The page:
Living a healthy life can get tricky.
I completely understand that. I’ve struggled with my weight since graduating from high school. Over the span of almost a decade of trial and error, I have hammered out some healthy living basics that I’d like to share with you.
With New Year’s Day come and gone, maybe you decided to cut out meat or just cut back on how much meat you’re consuming in favor of your overall health. I’m a fan of moderation. While I still eat poultry and fish, I have been trying to cut back on how much of those meats I intake.
For those on the fence about becoming vegetarian or for those who just don’t understand why someone would choose to live life without steak, here are some things to consider.
According to an article by NPR, “A Nation of Meat Eaters: See How It All Adds Up,” the United States was the second highest consumer of meat in the world, consuming on average more than 270 pounds of meat per person yearly.
That is a ridiculous amount, especially considering, according to the article, it takes 74.5 square feet for grazing and growing feed crop to produce a quarter-pound hamburger.
Animal cruelty, especially toward livestock, is, unfortunately, not news to most people. On the PETA website, there are articles detailing the kinds of lives that commercially-raised animals live.
From the chickens kept in total confinement and a state of forced growth via drugs, to how some cows survive their killing gunshot and are skinned and gutted while still alive, PETA paints an atrocious picture of the animal cruelty that is fueled by the hunger for meat.
The argument is made by some that livestock are just animals and have no real feelings, but most people would never dream of treating a cat or dog the way we ignore how our commercially-farmed animals are treated.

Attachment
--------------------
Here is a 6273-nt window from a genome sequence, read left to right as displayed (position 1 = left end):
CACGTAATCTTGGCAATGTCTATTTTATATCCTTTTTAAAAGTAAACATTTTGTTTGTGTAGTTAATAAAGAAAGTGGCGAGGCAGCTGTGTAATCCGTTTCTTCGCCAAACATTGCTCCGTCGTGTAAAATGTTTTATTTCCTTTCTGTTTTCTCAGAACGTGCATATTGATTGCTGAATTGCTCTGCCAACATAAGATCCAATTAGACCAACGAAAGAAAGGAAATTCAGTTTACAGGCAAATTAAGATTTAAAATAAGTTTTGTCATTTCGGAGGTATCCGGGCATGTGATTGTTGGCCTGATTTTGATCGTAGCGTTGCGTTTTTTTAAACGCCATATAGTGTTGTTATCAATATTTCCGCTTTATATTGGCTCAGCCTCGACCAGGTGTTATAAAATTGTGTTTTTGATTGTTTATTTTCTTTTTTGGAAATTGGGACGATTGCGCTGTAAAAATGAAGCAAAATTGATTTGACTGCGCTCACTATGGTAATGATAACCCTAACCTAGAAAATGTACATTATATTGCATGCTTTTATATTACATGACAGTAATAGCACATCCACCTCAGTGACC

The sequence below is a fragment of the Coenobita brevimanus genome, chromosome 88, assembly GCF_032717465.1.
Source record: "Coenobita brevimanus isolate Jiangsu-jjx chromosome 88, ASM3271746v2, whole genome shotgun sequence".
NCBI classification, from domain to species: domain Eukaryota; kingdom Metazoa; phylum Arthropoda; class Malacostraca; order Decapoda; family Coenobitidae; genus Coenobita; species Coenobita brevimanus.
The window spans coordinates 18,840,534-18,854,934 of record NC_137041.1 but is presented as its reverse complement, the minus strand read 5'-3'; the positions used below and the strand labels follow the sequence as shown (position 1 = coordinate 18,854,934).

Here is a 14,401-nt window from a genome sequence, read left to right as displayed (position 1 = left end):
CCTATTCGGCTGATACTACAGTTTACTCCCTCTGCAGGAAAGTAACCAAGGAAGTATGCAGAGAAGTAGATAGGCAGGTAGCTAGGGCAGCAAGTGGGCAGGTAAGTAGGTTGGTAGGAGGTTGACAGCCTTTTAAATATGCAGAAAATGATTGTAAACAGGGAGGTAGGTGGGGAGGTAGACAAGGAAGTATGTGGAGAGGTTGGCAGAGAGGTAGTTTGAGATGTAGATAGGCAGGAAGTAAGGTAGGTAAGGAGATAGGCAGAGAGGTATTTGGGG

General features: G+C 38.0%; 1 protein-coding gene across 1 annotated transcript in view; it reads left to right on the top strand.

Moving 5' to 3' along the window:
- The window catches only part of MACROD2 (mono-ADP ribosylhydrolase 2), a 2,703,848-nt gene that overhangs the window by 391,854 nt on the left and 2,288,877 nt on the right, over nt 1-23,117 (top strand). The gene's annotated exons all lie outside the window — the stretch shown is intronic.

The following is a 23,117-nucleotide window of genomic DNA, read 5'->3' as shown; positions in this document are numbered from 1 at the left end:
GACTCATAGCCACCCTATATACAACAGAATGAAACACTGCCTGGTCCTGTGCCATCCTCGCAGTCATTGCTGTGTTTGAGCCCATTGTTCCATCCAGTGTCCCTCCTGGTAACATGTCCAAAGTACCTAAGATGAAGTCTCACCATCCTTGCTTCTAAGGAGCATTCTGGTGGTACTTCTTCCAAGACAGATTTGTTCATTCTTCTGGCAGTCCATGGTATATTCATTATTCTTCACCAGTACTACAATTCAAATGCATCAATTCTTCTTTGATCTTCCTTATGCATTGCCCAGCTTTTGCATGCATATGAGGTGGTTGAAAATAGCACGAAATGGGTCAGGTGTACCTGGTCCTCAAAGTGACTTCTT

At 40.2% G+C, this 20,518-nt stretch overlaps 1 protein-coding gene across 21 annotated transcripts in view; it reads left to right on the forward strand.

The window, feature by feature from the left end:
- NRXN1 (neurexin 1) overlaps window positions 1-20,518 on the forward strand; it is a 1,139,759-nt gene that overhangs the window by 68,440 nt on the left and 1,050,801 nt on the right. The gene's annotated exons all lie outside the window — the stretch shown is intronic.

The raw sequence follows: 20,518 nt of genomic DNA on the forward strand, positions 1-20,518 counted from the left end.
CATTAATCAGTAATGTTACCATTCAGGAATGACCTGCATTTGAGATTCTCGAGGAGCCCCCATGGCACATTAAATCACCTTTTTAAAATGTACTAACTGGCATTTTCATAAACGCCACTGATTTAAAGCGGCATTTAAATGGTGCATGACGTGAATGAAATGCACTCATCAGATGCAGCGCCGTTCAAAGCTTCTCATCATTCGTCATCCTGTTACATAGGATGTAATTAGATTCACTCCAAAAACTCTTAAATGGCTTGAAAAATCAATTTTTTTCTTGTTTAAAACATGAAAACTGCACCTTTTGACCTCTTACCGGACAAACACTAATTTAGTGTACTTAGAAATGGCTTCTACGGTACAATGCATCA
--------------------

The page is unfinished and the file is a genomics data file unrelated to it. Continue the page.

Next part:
Red and processed meat have been long scrutinized to determine their effect on humans’ health. The World Health Organization came out with an article in October 2015 on red meat’s connection to cancer.
Also, if you became vegetarian to lose weight, you may be in for a disappointment.
There is plenty of junk food available for vegetarians, and if you aren’t careful when cutting out animal protein, you can find yourself suffering deficiencies.
Plant-based proteins, like beans and nuts, are prime sources of protein and incredibly satiating, so, for your health’s sake, step away from the empty carbs and say hello to the plant carbs.
To address the concern that healthy eating is expensive, I want to share one of my favorite vegetarian recipes. It’s the Black Bean Burger, and this recipe makes four burgers.
- 1 can black beans ($0.89)
- 1 cup brown rice ($0.89 per bag)
- 2 eggs ($1.19 six-egg carton)
- 4 lettuce leaves ($0.99 per head)
- 4 hamburger buns ($1.25 eight-pack)
- Total = $5.21 (prices from local Smiths)
Preheat oven to 350 degrees, and lightly grease a baking sheet. Mash black beans to a paste with a fork, then add the rice and eggs to the mixture. I recommend seasonings, which can be as simple as a tablespoon of salt and black pepper or as exotic as you want. Form the mixtures into patties, place on baking sheet, and cook for 10 minutes on each side.
You now have delicious black bean burgers and one more argument in favor of being a vegetarian.